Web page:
- 1 Scoop (32g) Chocolate Whey/Casein Blend Protein Powder (code "Matt" to save on PEScience brand)
- 56g (4 Tbsp) Coconut Oil
- 10g Unsweetened Cocoa Powder
- 9g Powdered Sugar Substitute
- To make the peanut butter filling, add your creamy peanut butter to a bowl and microwave for 30 seconds to melt it down.
- Add the scoop of protein powder and powdered sugar, then mix until it forms a thick dough-like mixture. I ended up mixing with my hands to make sure all the powder was fully mixed.
- Line a cupcake tin with cupcake liners and break your peanut butter up into 12 pieces. Add to the cupcake liners and press down into discs. Note: if you prefer mini peanut butter cups, you can make 24 in total.
- Remove the peanut butter discs from the cupcake liners and set them aside.
- To make the chocolate coating, melt your coconut oil in the microwave for 30 seconds until it is completely liquified.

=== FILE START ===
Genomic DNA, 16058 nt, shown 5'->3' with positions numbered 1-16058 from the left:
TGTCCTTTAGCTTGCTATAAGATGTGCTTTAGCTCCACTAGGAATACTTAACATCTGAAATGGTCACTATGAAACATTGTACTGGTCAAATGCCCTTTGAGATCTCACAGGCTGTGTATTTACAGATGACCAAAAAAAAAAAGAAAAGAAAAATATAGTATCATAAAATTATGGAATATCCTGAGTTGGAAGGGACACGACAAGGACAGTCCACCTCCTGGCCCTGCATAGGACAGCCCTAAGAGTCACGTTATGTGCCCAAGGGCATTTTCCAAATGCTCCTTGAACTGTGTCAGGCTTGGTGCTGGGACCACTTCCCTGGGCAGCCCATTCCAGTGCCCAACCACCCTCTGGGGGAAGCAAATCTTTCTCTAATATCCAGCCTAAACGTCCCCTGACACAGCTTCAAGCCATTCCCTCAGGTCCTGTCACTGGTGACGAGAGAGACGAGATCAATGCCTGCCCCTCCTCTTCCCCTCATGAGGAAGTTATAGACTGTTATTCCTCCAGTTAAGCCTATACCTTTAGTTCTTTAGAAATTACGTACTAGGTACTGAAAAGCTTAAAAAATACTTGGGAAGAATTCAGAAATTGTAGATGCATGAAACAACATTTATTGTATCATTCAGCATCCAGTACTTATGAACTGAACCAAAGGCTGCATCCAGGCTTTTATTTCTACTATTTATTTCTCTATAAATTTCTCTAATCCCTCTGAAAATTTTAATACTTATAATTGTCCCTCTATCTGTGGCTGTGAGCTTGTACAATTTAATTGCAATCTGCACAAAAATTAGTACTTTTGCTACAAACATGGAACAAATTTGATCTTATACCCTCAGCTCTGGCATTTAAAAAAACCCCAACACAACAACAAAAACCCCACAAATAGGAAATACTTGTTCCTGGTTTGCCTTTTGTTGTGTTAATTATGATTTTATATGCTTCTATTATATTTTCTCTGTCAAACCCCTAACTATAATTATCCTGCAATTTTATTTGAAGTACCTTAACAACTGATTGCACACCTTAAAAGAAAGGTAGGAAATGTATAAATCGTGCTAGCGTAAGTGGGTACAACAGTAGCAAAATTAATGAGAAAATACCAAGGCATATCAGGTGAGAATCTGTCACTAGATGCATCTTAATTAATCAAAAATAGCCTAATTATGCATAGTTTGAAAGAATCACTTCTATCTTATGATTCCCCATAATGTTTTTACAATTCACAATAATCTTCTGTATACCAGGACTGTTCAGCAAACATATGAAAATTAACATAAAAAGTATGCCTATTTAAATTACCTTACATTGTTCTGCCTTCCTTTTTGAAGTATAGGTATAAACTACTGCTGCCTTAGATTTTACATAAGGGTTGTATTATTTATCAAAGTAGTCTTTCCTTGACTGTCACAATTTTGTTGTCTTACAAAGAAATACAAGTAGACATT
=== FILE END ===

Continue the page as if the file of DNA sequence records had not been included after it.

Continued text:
- Mix together the chocolate protein powder, cocoa powder, and powdered sugar in a small bowl to avoid any clumping.
- Add the chocolate powder mixture to the coconut oil while mixing to make a chocolate sauce.
- Add a small amount of chocolate sauce into each cupcake liner and spread it around to coat the bottom of each. This is meant to be a thin layer, so only use a small amount and then pick up the tray and move it around to spread the chocolate.
- Refrigerate for about 10 minutes to allow the chocolate layer to harden.